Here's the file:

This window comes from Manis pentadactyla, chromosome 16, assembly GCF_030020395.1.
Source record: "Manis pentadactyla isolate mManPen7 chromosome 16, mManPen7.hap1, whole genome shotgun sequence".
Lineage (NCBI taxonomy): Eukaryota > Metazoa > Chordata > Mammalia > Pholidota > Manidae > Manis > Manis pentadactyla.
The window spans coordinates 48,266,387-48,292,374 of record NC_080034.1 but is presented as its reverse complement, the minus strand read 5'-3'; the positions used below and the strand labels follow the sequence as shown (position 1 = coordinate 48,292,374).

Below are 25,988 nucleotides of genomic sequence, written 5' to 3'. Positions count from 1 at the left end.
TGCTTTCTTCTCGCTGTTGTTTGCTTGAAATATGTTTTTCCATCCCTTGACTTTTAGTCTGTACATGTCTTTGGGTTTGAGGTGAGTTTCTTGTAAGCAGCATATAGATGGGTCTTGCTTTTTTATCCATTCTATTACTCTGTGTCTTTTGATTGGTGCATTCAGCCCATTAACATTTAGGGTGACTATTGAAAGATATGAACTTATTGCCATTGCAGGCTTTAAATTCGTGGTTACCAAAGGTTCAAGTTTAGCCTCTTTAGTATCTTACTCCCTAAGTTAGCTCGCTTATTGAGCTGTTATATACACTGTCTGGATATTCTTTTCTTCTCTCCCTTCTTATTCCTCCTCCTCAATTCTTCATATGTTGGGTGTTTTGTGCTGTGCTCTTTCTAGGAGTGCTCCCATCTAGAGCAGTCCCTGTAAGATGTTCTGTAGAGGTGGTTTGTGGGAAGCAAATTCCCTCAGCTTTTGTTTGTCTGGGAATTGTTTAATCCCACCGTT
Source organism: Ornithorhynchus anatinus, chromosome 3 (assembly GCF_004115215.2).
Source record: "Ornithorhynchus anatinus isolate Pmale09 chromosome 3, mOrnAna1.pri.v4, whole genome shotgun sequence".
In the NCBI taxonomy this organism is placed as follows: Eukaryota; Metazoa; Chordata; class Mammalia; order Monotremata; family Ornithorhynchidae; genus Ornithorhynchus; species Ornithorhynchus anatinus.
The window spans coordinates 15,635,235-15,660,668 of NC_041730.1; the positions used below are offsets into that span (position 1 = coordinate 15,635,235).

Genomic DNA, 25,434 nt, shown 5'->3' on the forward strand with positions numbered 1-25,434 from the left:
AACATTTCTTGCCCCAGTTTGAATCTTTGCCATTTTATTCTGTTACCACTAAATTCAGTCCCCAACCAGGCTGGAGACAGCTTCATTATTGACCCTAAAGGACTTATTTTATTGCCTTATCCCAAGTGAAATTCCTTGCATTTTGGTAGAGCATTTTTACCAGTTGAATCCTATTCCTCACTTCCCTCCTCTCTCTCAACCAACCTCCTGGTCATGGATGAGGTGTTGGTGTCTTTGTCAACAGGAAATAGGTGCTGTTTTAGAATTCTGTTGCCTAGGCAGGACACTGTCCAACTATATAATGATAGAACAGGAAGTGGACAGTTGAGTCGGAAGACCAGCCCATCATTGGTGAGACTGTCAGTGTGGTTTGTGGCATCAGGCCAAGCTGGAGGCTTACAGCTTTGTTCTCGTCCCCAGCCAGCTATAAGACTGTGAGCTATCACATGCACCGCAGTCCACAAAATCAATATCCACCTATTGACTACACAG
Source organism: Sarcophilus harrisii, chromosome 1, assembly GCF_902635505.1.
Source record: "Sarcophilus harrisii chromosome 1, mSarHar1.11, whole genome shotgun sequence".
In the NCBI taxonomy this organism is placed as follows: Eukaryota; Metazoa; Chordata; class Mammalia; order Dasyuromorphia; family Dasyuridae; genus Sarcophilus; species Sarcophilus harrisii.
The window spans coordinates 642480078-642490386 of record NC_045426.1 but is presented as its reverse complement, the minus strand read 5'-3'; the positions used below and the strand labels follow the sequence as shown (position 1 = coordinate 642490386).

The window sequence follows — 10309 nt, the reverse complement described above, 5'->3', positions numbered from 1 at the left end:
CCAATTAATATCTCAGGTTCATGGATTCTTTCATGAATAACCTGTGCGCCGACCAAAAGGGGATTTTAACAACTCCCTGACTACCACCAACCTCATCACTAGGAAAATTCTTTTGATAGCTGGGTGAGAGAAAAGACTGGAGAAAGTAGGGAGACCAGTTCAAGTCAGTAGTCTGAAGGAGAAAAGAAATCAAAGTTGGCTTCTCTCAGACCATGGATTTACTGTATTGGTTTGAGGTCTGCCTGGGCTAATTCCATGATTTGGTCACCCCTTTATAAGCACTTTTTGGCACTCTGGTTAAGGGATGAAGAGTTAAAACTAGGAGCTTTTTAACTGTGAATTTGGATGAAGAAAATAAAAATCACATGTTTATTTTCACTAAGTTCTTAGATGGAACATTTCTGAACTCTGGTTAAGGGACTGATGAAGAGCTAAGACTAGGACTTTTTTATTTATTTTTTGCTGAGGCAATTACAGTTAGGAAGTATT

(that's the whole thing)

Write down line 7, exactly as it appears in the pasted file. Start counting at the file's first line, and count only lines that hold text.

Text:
Source organism: Ornithorhynchus anatinus, chromosome 3 (assembly GCF_004115215.2).